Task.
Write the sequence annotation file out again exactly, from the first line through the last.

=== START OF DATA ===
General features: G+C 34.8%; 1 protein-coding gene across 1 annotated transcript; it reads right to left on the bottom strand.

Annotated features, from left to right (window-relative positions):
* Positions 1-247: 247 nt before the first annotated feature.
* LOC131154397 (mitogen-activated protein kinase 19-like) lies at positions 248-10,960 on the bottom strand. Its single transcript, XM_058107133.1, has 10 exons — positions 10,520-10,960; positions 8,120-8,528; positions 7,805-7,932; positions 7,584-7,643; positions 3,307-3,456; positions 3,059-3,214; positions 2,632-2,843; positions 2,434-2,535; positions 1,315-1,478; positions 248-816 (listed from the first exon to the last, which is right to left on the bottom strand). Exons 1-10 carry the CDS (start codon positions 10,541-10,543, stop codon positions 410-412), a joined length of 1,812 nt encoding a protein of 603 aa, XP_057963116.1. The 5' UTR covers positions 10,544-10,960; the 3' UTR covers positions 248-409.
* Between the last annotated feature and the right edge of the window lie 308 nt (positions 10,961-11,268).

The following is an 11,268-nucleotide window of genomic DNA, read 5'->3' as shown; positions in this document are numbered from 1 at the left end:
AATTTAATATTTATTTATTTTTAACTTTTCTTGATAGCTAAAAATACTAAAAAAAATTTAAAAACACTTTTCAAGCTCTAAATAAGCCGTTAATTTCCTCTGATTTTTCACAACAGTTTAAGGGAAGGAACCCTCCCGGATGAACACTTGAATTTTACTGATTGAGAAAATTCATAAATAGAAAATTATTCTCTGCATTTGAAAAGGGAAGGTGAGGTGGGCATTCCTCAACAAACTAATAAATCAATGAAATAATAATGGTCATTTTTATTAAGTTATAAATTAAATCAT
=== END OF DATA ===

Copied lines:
General features: G+C 34.8%; 1 protein-coding gene across 1 annotated transcript; it reads right to left on the bottom strand.

Annotated features, from left to right (window-relative positions):
* Positions 1-247: 247 nt before the first annotated feature.
* LOC131154397 (mitogen-activated protein kinase 19-like) lies at positions 248-10,960 on the bottom strand. Its single transcript, XM_058107133.1, has 10 exons — positions 10,520-10,960; positions 8,120-8,528; positions 7,805-7,932; positions 7,584-7,643; positions 3,307-3,456; positions 3,059-3,214; positions 2,632-2,843; positions 2,434-2,535; positions 1,315-1,478; positions 248-816 (listed from the first exon to the last, which is right to left on the bottom strand). Exons 1-10 carry the CDS (start codon positions 10,541-10,543, stop codon positions 410-412), a joined length of 1,812 nt encoding a protein of 603 aa, XP_057963116.1. The 5' UTR covers positions 10,544-10,960; the 3' UTR covers positions 248-409.
* Between the last annotated feature and the right edge of the window lie 308 nt (positions 10,961-11,268).

The following is an 11,268-nucleotide window of genomic DNA, read 5'->3' as shown; positions in this document are numbered from 1 at the left end:
AATTTAATATTTATTTATTTTTAACTTTTCTTGATAGCTAAAAATACTAAAAAAAATTTAAAAACACTTTTCAAGCTCTAAATAAGCCGTTAATTTCCTCTGATTTTTCACAACAGTTTAAGGGAAGGAACCCTCCCGGATGAACACTTGAATTTTACTGATTGAGAAAATTCATAAATAGAAAATTATTCTCTGCATTTGAAAAGGGAAGGTGAGGTGGGCATTCCTCAACAAACTAATAAATCAATGAAATAATAATGGTCATTTTTATTAAGTTATAAATTAAATCAT